Language learning, cross-border hospital, boosting tourism: Spain and France's Treaty of Barcelona
Friendship agreement signed in Catalan capital aims at strengthening ties in environment, security, culture, and defense
Under the name of Barcelona, Spanish Prime Minister Pedro Sánchez and French President Emmanuel Macron signed a treaty of friendship in the Catalan capital on Thursday to strengthen ties between both countries in different regards including the environment, culture, and defense.
Among the topics agreed on at a meeting in Catalonia’s National Art Museum (MNAC) is the will to promote learning the language of the neighboring country and to use it on a daily basis in cross-border regions.
"Barcelona is an example of avant-garde spirit, solidarity, diversity, social commitment, and of the defense of the cultural heritage," Spanish PM Pedro Sánchez said.
"I am happy with the success of this summit in a year that Spain gets the Council of the European Union rotating presidency" from July 1, he added.
Barcelona was also one of the topics Macron touched upon, as for him the summit and the signing of the friendship treaty takes place at a "very good moment. We have made great politics as we have signed this agreement in a museum with pieces of modern art," the French leader said.
In this treaty, "there are very useful solutions for our citizens," he added.
Border areas are a crucial part of this treaty as both cabinets agreed to create public services in the areas of health, environment, security, energy, education, culture, and transport for those living near the border.
One of these already existing services is the cross-border hospital in the northern Catalan area of Cerdanya, in the Pyrenees, the first of its kind in Europe. Both executives decided they will try to improve access to the health center and to have professionals of both nationalities in the building as "it works very well," Sánchez said.
Security is another area where both executives want to improve relations, but this is not limited to migration. The subject of European arrest warrants was also addressed, and both cabinets agreed on improving the efficacy of these instruments.
The cabinets have confirmed they will continue their cooperation and coordination on protecting endangered species, especially the western capercaillie grouse and the bear population in the Pyrenees.
Tourism, key to both economies
Regarding the importance of tourism for both economies, the two countries agreed to improve cooperation, especially in exchanging techniques and good practices to foster a tourism model that is respectful to the cultural, architectural, and natural heritage of each nation.
Last year, Spain received more visitors from France than any other country, just ahead of Germany and the United Kingdom.
But while visitors can reach Spain by various different means, borders are a key part of the foreign policies of both nations.
The Treaty of Barcelona demonstrates the will of both cabinets to “preserve the Schengen area and freedom of movement.” Something, however, that has not been happening recently, as France has kept up to eight secondary cross-border roads closed for the past few years.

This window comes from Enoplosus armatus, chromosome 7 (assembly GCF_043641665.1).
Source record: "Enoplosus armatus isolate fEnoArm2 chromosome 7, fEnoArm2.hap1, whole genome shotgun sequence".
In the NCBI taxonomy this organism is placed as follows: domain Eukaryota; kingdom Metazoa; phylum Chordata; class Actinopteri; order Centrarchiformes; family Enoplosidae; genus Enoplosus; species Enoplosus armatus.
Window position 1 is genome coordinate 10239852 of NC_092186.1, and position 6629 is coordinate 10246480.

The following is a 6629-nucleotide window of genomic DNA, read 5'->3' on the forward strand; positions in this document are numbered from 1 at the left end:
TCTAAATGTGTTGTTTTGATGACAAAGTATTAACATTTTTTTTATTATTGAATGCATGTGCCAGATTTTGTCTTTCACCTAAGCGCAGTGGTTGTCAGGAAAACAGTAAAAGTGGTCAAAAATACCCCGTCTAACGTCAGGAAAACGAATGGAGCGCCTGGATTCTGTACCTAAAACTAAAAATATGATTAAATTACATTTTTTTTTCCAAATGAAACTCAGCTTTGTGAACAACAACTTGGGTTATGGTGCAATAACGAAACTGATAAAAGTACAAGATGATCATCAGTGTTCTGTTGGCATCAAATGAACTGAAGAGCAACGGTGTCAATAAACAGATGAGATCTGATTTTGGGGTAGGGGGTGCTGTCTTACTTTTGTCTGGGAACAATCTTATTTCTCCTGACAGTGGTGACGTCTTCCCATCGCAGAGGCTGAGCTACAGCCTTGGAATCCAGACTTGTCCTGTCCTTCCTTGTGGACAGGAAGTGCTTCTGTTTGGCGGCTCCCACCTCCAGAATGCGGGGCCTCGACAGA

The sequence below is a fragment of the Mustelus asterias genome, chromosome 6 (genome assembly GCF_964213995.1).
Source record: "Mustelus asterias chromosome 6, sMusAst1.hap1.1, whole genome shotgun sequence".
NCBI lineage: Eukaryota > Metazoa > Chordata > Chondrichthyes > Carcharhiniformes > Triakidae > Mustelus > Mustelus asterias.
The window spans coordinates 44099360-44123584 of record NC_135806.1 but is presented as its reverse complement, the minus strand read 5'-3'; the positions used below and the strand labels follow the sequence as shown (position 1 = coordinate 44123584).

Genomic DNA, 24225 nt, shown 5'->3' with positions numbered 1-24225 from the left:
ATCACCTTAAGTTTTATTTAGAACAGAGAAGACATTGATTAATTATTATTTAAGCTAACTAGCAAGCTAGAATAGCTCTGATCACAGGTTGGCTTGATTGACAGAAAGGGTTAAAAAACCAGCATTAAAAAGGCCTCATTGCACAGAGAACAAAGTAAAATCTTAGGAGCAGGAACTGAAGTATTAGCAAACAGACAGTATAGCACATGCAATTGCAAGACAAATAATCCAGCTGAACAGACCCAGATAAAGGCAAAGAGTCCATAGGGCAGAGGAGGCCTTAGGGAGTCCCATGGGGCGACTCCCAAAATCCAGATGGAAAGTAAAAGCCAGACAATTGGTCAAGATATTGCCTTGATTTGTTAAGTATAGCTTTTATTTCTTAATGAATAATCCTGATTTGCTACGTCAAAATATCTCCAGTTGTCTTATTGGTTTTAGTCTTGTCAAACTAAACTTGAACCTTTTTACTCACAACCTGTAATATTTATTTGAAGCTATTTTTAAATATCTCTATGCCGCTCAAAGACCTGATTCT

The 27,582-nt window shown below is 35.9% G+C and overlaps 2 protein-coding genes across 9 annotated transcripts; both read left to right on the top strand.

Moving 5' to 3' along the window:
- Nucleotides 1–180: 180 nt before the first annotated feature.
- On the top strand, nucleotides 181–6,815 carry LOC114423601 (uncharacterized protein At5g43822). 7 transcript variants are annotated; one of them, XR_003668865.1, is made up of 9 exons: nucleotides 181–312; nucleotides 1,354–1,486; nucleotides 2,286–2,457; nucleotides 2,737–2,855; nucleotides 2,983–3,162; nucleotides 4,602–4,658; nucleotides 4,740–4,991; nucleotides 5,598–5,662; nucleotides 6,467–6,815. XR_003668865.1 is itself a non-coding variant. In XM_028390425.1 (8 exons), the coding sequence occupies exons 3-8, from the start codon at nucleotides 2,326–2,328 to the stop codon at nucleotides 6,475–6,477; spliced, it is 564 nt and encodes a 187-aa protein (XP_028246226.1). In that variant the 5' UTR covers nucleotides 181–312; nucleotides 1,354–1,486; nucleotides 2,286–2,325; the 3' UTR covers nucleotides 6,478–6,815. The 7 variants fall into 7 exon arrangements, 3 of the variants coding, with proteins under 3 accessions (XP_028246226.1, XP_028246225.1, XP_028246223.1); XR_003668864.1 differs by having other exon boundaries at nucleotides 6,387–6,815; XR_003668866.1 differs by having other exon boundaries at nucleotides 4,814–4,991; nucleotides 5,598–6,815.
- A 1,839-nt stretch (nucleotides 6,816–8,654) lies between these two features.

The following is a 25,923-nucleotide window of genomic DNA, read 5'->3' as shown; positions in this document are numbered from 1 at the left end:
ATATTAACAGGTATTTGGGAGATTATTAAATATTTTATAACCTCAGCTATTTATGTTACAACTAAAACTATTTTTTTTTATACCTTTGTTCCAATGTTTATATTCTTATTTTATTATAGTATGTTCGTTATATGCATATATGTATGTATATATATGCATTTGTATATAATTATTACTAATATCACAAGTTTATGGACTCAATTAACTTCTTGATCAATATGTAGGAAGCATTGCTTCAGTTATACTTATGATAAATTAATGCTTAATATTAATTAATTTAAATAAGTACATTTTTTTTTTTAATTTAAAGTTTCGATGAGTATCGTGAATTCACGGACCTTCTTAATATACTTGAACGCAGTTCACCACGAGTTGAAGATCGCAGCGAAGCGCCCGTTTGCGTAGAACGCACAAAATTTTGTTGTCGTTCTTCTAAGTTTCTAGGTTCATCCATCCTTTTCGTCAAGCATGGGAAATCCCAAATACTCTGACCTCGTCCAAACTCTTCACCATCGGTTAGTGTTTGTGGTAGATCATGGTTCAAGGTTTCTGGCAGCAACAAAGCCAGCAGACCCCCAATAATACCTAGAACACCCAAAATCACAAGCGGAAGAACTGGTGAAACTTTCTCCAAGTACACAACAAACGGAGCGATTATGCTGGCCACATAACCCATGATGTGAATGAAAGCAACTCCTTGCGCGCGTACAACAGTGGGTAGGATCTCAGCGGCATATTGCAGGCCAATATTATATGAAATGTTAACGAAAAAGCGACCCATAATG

One of the reasons behind this closure is the high terror alert in France, which prompted the government to keep borders closed after first making the decision during the Covid-19 pandemic.
However, another reason is migration, a topic that was discussed at the summit with officials deciding to create a French-Spanish working group on migration with the aim of handling the cases of migrants crossing the border, seeking asylum, integrating into their new societies, and illegal migration.
The “richness of culture and linguistic culture” of both countries also plays a significant role in the Treaty of Barcelona.
One of the sections of the treaty is targeted at intensifying both sides' cooperation in cultural heritage and the culture sector in general. One of the main focus points will be the film industry and other digital projects.
Museums will not be left aside either, as cooperation among institutions will be crucial in the future, and officials confirmed that artists will be able to keep moving across borders, maintaining a long-lasting tradition.
While learning is crucial in this treaty, science is also part of the future. The goal is to launch a scientific Spanish-French award called the Betancourt-Perronet with grants and subsidies available for those working in the field.
Both cabinets reiterated their commitment to the recently announced H2Med green energy pipeline project, guaranteeing that the two administrations will collaborate with officials from energy companies and the European Commission in order to obtain as much subsidization as possible.
This project is part of their expressed desire to increase their industrial contribution to the European Union’s GDP, while also developing a circular economy with the goal of limiting global warming to 1.5ºC above pre-industrial levels as established by the Paris Agreement, signed in 2016.
Barcelona, part of history
Barcelona has become part of the history between France and Spain on Thursday as it is the first time the two nations signed a treaty of friendship.
"Having Barcelona as a name is an homage of respect, of consideration, and admiration for the city of Barcelona," the Spanish PM said during the press conference.
"We are in this beautiful place and the treaty will set the energy policy of the future, as we are pushing for the hydrogen energy and the H2Med green energy pipeline," the leader said.
"In fairness, it makes sense that Barcelona has been complaining in recent years that the Spanish government has not shown enough commitment to the city. And this is what we are doing, with enormous respect for its citizens and its institutions," the leader concluded.